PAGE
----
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Five amazing things made with a 3D printer

21st September 2018

3D printing is about much more than creating plastic figures for Warhammer. Here Jack Dempsey, product manager at Box.co.uk, looks at five incredible things made with the fast-moving technology.

Bionic eye

We're not there yet, but just last month a scientist managed to successfully 3D print light receptors onto a curved surface. It's a significant step towards the world's first bionic eye, which could one day cure certain types of blindness.

Michael McAlpine was inspired to work towards a functioning artificial eye as his mother is blind in one eye.

First a base of silver particles was printed, and then semiconducting polymer materials were used to print photodiodes, which convert light into electricity.


Prosthetic limbs

Prosthetic limbs need to be tailored to the individual and are costly and timely to make. Step forward 3D printing.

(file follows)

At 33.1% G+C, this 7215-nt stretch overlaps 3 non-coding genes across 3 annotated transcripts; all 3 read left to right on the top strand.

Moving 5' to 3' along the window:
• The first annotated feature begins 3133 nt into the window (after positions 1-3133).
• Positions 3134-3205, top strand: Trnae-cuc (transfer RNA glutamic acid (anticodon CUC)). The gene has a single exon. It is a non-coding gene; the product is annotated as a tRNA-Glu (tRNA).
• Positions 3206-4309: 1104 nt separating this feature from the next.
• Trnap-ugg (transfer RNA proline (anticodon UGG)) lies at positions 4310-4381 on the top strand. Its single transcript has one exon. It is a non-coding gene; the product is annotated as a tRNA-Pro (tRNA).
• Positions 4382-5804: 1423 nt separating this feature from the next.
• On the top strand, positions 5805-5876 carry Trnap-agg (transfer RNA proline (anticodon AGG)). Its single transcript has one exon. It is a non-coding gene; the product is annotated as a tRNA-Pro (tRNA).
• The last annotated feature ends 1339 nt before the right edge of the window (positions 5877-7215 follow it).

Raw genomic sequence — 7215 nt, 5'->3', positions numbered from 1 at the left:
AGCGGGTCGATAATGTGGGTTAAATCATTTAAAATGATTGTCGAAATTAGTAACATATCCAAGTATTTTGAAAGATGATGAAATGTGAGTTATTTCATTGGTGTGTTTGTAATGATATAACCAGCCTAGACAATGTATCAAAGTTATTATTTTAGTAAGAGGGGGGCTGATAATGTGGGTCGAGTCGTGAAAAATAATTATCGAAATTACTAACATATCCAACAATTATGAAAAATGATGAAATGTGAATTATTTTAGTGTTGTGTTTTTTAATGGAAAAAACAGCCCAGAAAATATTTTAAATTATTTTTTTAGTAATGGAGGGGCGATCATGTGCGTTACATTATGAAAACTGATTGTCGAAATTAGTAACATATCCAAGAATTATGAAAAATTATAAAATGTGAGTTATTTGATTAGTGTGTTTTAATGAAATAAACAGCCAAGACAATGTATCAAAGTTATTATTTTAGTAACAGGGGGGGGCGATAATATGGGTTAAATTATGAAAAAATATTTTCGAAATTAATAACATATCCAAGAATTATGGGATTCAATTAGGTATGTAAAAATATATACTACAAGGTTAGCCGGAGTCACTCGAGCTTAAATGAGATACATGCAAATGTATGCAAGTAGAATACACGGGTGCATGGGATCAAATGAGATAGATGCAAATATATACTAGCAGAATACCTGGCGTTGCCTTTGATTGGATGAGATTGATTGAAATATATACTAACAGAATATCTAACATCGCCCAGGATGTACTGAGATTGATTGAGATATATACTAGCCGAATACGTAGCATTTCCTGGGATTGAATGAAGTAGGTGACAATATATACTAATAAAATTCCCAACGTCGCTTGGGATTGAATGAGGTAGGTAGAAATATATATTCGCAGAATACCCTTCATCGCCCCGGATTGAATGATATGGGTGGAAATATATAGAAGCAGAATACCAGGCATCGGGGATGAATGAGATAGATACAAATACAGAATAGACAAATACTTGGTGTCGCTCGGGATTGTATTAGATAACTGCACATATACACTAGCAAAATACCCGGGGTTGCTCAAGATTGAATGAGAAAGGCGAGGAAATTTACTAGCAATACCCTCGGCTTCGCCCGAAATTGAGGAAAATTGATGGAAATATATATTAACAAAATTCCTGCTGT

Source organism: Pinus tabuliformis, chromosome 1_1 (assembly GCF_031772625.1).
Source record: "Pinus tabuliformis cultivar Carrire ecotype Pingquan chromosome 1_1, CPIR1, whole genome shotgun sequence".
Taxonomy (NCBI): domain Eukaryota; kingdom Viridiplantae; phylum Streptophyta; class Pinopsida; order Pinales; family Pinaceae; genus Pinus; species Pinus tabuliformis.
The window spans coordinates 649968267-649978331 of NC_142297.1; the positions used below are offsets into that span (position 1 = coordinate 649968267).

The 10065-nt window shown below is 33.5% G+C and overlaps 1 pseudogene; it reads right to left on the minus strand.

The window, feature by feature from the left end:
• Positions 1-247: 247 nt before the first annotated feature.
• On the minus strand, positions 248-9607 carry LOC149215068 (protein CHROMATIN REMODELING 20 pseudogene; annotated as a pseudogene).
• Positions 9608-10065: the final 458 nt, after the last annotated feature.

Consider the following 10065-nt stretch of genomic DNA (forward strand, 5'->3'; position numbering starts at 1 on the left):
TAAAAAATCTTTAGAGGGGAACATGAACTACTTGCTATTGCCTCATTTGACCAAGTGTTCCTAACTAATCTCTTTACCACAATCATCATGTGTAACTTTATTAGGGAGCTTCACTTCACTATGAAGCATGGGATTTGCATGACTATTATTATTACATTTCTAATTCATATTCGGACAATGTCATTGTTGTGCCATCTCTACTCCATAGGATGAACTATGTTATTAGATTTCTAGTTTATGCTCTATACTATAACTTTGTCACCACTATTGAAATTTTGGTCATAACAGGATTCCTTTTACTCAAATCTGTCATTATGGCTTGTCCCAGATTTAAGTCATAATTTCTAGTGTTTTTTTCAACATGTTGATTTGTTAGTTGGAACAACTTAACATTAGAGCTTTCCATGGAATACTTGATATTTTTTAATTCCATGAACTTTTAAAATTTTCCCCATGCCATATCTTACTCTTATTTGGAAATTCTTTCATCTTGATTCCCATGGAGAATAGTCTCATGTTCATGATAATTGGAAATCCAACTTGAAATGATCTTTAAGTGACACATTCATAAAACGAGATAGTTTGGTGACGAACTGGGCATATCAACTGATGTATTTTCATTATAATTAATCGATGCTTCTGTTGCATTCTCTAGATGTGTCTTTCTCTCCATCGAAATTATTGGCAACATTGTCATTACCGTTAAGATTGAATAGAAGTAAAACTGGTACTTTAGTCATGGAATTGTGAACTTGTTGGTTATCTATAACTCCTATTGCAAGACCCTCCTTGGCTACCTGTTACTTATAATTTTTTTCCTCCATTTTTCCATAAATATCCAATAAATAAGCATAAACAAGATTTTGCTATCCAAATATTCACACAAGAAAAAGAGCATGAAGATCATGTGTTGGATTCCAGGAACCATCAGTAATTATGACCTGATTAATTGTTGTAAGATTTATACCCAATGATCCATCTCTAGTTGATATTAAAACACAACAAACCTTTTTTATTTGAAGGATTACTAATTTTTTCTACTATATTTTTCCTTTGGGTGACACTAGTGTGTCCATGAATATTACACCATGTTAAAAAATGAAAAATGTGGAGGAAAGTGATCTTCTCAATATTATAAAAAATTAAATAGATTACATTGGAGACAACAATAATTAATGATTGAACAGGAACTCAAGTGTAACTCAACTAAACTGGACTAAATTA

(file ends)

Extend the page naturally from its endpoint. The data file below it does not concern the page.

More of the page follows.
Limbs and functioning hands are being printed in places like Sudan and Syria where war means lots of people have needs.

Some simple prosthetic arms have been created within 24 hours - and for around £15. They also tend to be lighter than other alternatives and can be made to perfectly match skin colour.

3D barracks

When an army arrives at a new location, it's important to set up a secure, safe base as soon as possible.

With this in mind, the US Marine Corps Systems Command (MCSC) recently constructed a prototype concrete barracks in under two days using what is believed to be the world's largest 3D printer.

Cement was squeezed through layer upon layer to create undulating walls.

More research is now underway to make the process even quicker and cheaper.


An American company is working on printing metal jewellery based on drawings. It could be a new design, or a recreation of a piece which doesn't exist any more other than in photos.

3D printers can create intricate metal designs much more easily than using traditional manufacturing methods.  


3D printing has made its way into the culinary world, allowing chefs to create eye-catching designs with foods like puree, sugar and chocolate. They're being used in gourmet kitchens - but it's all a bit slow at the moment.

Also expect to see them soon in cake shops for impressive iced writing and designs.
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